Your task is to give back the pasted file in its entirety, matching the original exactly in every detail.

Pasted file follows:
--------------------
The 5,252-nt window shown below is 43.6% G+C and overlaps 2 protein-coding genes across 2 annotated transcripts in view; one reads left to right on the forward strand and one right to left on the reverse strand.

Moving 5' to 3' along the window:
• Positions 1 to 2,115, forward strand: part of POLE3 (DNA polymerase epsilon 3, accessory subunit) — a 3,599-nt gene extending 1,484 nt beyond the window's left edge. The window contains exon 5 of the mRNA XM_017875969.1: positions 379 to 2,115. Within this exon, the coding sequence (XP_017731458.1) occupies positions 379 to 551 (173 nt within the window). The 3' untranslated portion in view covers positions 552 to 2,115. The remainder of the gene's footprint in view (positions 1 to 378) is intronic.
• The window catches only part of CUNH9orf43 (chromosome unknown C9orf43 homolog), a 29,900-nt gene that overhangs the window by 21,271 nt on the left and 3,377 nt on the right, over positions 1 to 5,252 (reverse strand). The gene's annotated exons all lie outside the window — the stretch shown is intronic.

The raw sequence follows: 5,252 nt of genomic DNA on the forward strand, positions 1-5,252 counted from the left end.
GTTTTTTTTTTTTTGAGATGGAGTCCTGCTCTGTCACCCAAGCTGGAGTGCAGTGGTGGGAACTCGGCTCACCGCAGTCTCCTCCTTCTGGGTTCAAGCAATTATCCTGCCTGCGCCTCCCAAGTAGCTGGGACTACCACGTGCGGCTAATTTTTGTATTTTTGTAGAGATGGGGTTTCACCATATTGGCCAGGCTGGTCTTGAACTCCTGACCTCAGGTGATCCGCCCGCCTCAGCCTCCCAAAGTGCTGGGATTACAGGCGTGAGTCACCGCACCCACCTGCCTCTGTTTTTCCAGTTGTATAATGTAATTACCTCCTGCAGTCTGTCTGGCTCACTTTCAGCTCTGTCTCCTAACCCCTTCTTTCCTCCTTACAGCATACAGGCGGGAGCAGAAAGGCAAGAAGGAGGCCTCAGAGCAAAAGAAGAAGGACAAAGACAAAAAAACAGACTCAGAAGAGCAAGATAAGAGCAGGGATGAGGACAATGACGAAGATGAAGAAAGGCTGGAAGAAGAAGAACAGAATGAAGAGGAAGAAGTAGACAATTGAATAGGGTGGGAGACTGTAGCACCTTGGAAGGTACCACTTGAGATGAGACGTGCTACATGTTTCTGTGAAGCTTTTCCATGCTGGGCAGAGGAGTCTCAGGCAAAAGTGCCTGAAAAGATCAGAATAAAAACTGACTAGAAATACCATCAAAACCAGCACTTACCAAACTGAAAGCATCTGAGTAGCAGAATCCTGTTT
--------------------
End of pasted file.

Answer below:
The 5,252-nt window shown below is 43.6% G+C and overlaps 2 protein-coding genes across 2 annotated transcripts in view; one reads left to right on the forward strand and one right to left on the reverse strand.

Moving 5' to 3' along the window:
• Positions 1 to 2,115, forward strand: part of POLE3 (DNA polymerase epsilon 3, accessory subunit) — a 3,599-nt gene extending 1,484 nt beyond the window's left edge. The window contains exon 5 of the mRNA XM_017875969.1: positions 379 to 2,115. Within this exon, the coding sequence (XP_017731458.1) occupies positions 379 to 551 (173 nt within the window). The 3' untranslated portion in view covers positions 552 to 2,115. The remainder of the gene's footprint in view (positions 1 to 378) is intronic.
• The window catches only part of CUNH9orf43 (chromosome unknown C9orf43 homolog), a 29,900-nt gene that overhangs the window by 21,271 nt on the left and 3,377 nt on the right, over positions 1 to 5,252 (reverse strand). The gene's annotated exons all lie outside the window — the stretch shown is intronic.

The raw sequence follows: 5,252 nt of genomic DNA on the forward strand, positions 1-5,252 counted from the left end.
GTTTTTTTTTTTTTGAGATGGAGTCCTGCTCTGTCACCCAAGCTGGAGTGCAGTGGTGGGAACTCGGCTCACCGCAGTCTCCTCCTTCTGGGTTCAAGCAATTATCCTGCCTGCGCCTCCCAAGTAGCTGGGACTACCACGTGCGGCTAATTTTTGTATTTTTGTAGAGATGGGGTTTCACCATATTGGCCAGGCTGGTCTTGAACTCCTGACCTCAGGTGATCCGCCCGCCTCAGCCTCCCAAAGTGCTGGGATTACAGGCGTGAGTCACCGCACCCACCTGCCTCTGTTTTTCCAGTTGTATAATGTAATTACCTCCTGCAGTCTGTCTGGCTCACTTTCAGCTCTGTCTCCTAACCCCTTCTTTCCTCCTTACAGCATACAGGCGGGAGCAGAAAGGCAAGAAGGAGGCCTCAGAGCAAAAGAAGAAGGACAAAGACAAAAAAACAGACTCAGAAGAGCAAGATAAGAGCAGGGATGAGGACAATGACGAAGATGAAGAAAGGCTGGAAGAAGAAGAACAGAATGAAGAGGAAGAAGTAGACAATTGAATAGGGTGGGAGACTGTAGCACCTTGGAAGGTACCACTTGAGATGAGACGTGCTACATGTTTCTGTGAAGCTTTTCCATGCTGGGCAGAGGAGTCTCAGGCAAAAGTGCCTGAAAAGATCAGAATAAAAACTGACTAGAAATACCATCAAAACCAGCACTTACCAAACTGAAAGCATCTGAGTAGCAGAATCCTGTTT